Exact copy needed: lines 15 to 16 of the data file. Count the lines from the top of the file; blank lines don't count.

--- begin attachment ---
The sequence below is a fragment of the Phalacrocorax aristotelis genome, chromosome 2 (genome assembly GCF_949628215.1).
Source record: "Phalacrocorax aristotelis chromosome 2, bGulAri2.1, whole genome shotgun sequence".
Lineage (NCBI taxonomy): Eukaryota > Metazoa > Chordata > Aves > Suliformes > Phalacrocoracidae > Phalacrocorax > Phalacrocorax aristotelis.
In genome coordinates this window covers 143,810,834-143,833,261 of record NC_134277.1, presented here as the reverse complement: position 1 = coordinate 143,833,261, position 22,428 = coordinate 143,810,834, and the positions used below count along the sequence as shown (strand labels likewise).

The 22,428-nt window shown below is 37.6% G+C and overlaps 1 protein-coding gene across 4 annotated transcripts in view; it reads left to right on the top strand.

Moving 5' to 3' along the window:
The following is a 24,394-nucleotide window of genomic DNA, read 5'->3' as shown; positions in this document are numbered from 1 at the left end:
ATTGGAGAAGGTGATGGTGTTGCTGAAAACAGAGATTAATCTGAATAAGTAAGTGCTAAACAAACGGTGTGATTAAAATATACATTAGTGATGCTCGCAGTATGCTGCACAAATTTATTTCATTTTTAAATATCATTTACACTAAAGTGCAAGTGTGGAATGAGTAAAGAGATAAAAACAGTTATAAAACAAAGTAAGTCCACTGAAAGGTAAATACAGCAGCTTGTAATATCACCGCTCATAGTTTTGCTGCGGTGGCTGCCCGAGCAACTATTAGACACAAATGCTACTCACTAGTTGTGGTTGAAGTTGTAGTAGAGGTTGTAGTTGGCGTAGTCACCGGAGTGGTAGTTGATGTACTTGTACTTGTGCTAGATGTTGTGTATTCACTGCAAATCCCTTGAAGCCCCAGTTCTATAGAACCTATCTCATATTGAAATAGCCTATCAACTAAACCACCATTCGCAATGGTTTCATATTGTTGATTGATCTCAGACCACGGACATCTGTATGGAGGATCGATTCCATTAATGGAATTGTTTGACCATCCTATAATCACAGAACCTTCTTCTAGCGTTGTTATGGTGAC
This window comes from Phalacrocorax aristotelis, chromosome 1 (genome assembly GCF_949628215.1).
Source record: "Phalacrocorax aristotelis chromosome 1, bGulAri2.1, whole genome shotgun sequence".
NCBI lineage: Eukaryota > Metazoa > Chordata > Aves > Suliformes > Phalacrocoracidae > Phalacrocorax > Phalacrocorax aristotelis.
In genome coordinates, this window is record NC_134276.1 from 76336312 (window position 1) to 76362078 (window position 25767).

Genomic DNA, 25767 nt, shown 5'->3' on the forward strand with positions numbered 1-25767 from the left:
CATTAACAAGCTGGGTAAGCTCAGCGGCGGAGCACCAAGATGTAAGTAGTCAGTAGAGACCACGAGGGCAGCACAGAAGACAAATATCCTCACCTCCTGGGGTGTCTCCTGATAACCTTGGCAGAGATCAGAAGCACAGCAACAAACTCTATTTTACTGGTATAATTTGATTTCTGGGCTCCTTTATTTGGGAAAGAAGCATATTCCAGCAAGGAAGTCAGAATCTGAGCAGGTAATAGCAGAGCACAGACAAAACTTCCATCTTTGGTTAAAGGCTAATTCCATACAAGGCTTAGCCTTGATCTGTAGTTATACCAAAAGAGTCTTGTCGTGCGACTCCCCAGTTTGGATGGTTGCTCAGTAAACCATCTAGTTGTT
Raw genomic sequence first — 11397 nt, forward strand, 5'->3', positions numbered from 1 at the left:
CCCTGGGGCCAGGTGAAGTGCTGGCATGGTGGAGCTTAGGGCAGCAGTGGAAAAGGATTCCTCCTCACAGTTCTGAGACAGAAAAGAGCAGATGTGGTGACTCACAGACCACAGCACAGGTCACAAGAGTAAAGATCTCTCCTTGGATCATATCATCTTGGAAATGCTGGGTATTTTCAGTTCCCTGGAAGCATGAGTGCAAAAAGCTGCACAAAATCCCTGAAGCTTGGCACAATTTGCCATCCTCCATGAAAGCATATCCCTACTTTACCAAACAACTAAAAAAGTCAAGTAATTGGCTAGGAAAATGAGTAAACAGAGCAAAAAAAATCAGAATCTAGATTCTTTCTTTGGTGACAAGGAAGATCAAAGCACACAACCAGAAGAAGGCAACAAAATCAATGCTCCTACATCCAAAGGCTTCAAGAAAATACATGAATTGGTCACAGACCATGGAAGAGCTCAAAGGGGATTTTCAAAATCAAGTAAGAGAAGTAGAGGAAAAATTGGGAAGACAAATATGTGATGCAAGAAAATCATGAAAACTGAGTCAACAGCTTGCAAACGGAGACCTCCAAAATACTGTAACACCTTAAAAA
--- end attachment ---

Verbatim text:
Raw genomic sequence first — 11397 nt, forward strand, 5'->3', positions numbered from 1 at the left:
CCCTGGGGCCAGGTGAAGTGCTGGCATGGTGGAGCTTAGGGCAGCAGTGGAAAAGGATTCCTCCTCACAGTTCTGAGACAGAAAAGAGCAGATGTGGTGACTCACAGACCACAGCACAGGTCACAAGAGTAAAGATCTCTCCTTGGATCATATCATCTTGGAAATGCTGGGTATTTTCAGTTCCCTGGAAGCATGAGTGCAAAAAGCTGCACAAAATCCCTGAAGCTTGGCACAATTTGCCATCCTCCATGAAAGCATATCCCTACTTTACCAAACAACTAAAAAAGTCAAGTAATTGGCTAGGAAAATGAGTAAACAGAGCAAAAAAAATCAGAATCTAGATTCTTTCTTTGGTGACAAGGAAGATCAAAGCACACAACCAGAAGAAGGCAACAAAATCAATGCTCCTACATCCAAAGGCTTCAAGAAAATACATGAATTGGTCACAGACCATGGAAGAGCTCAAAGGGGATTTTCAAAATCAAGTAAGAGAAGTAGAGGAAAAATTGGGAAGACAAATATGTGATGCAAGAAAATCATGAAAACTGAGTCAACAGCTTGCAAACGGAGACCTCCAAAATACTGTAACACCTTAAAAA